Is it just us, or are art and text getting notably cozy in the chilly fall air? For your consideration:
The Graphic Design Triennial, up this week at Woods-Gerry, is a feast of form and language. The curators (including Writing Center tutor Anther Kiley) boldly organized their selection not by media but by thematic tags, including “writing,” “narrative,” and “authorship” alongside “tools,” “systems,” and “pedagogy.”
As of this fall, the Writing Center’s Sunday night tutor meetings feature a Tutors’ Salon, at which we each present on a subject of interest, then talk about it together. Subjects so far have included: the “rhetoric of design”; composing comics; and the essay “How to Tame a Wild Tongue,” in which the writer Gloria Anzaldúa argues that controlling accents controls culture itself.
Tomorrow (3:30, Metcalf Auditorium) new media artist Ben Rubin visits RISD to talk about his Shakespeare Machine. A “linguistic supercollider sculpture (that’s also a chandelier)” (per ArtNews) installed at New York’s Public Theater, the Shakespeare Machine algorithmically combines phrases from thirty-seven of the bard’s plays.
Last week’s National Conference on Liberal Arts and the Education of Artists, held at SVA in New York, took as its theme “WORDIMAGE/IMAGEWORD,” and RISD showed up in force. Professor Mike Fink presented “A Shared Legacy: To Read Pictures and to See Sentences”; ID grad alum Kyung Hoon Hyun presented “Design Democracy”; and Writing Center Director Jennifer Liese presented “Toward a History (and Future) of the Artist Statement.” Keynote speaker Bill Beckley’s talk, “Image Boink Text: The Erotic Relationship of Language and Art,” was a tour-de-force of speculative notes on the many ways in which image and text commingle, from the literal (e.g., the captioned documentary images of the Earthworks artists) to the invisible (e.g., the historical narrative embedded in The Raft of the Medusa).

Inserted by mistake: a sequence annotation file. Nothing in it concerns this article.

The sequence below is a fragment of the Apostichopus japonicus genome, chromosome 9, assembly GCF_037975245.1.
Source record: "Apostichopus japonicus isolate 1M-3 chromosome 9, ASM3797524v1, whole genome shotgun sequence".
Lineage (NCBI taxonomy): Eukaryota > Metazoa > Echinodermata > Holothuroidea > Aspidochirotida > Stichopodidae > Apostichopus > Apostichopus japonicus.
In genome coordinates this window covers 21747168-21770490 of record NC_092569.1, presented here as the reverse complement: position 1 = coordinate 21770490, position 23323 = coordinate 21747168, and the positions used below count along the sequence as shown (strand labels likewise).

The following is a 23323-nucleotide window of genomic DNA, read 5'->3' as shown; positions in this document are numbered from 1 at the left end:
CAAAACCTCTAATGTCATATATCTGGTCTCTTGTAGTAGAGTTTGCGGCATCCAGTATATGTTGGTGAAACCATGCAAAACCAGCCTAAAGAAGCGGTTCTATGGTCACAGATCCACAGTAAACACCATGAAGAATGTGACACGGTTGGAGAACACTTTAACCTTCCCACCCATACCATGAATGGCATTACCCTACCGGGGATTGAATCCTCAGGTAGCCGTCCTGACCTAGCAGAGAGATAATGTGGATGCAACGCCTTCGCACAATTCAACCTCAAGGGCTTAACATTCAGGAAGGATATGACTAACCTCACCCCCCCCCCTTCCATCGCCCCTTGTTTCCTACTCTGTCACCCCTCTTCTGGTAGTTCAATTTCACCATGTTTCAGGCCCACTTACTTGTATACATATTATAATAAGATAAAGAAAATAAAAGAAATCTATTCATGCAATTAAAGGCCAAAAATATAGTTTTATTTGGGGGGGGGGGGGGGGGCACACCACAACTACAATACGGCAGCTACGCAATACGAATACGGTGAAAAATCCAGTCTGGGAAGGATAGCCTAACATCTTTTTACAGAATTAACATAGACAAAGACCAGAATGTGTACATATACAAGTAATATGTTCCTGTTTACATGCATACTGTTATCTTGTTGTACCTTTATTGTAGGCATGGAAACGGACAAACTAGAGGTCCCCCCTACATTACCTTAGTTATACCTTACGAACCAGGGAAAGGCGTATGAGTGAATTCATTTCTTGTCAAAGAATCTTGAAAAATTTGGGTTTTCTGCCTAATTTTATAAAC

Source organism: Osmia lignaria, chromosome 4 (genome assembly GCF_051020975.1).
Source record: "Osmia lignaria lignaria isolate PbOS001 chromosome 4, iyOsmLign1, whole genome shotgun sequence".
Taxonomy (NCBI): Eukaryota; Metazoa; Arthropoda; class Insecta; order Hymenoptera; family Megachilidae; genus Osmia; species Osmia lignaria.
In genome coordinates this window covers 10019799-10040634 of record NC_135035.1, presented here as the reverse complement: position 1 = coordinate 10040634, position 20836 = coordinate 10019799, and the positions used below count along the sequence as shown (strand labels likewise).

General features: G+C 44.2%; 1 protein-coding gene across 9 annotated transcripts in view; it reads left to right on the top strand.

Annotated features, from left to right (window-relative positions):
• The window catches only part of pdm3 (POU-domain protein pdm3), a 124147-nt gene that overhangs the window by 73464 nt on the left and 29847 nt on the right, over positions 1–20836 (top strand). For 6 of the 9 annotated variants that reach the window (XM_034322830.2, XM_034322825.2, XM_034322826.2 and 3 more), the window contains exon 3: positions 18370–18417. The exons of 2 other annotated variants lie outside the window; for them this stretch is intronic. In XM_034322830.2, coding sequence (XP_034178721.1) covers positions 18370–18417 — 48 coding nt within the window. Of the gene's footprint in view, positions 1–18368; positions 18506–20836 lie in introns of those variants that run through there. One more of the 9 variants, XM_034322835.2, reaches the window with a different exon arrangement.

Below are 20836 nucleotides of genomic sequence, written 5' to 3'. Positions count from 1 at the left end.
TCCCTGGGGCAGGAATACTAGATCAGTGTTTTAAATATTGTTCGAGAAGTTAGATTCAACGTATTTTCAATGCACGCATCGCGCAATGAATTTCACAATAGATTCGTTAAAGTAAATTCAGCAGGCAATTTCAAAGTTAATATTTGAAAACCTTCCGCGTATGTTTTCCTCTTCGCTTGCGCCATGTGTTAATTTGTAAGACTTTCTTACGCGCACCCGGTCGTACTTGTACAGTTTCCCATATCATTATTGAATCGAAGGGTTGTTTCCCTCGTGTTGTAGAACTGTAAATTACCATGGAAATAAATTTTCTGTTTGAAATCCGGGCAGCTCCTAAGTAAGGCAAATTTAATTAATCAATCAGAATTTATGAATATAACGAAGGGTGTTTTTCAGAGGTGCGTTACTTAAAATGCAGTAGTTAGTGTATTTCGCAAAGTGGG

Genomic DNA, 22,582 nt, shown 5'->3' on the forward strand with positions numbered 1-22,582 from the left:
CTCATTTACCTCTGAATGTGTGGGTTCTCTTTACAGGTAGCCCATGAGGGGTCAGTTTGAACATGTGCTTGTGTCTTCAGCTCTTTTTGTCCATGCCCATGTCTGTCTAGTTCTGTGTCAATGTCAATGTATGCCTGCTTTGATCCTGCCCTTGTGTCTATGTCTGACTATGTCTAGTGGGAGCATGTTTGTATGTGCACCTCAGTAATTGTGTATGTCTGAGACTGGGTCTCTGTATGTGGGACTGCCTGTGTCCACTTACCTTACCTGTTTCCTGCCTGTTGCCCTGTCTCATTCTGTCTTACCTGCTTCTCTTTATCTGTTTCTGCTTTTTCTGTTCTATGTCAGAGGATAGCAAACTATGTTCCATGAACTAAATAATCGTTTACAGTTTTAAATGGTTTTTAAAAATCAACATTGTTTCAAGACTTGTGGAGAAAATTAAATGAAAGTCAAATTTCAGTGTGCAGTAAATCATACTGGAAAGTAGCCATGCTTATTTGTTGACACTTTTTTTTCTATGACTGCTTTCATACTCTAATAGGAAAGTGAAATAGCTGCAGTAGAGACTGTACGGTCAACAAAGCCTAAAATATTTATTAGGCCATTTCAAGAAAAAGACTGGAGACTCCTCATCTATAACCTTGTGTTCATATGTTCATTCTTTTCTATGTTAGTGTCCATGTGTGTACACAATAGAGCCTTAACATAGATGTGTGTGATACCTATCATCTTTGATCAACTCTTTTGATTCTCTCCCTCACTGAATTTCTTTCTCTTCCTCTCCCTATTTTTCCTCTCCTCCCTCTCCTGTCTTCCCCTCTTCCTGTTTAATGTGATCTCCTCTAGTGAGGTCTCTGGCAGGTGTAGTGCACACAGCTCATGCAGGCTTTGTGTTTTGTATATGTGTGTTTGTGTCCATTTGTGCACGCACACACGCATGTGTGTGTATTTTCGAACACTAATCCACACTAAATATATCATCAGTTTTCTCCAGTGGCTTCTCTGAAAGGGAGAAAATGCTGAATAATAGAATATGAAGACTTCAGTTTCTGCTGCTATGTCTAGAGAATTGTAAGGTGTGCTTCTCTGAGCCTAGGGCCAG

And finally …
Photographer Sally Mann visited RISD a couple of weeks back and in a sold-out lecture shifted the audience’s gaze from her images to her text, reading from her forthcoming memoir, If Memory Serves.
No, it’s definitely not just us.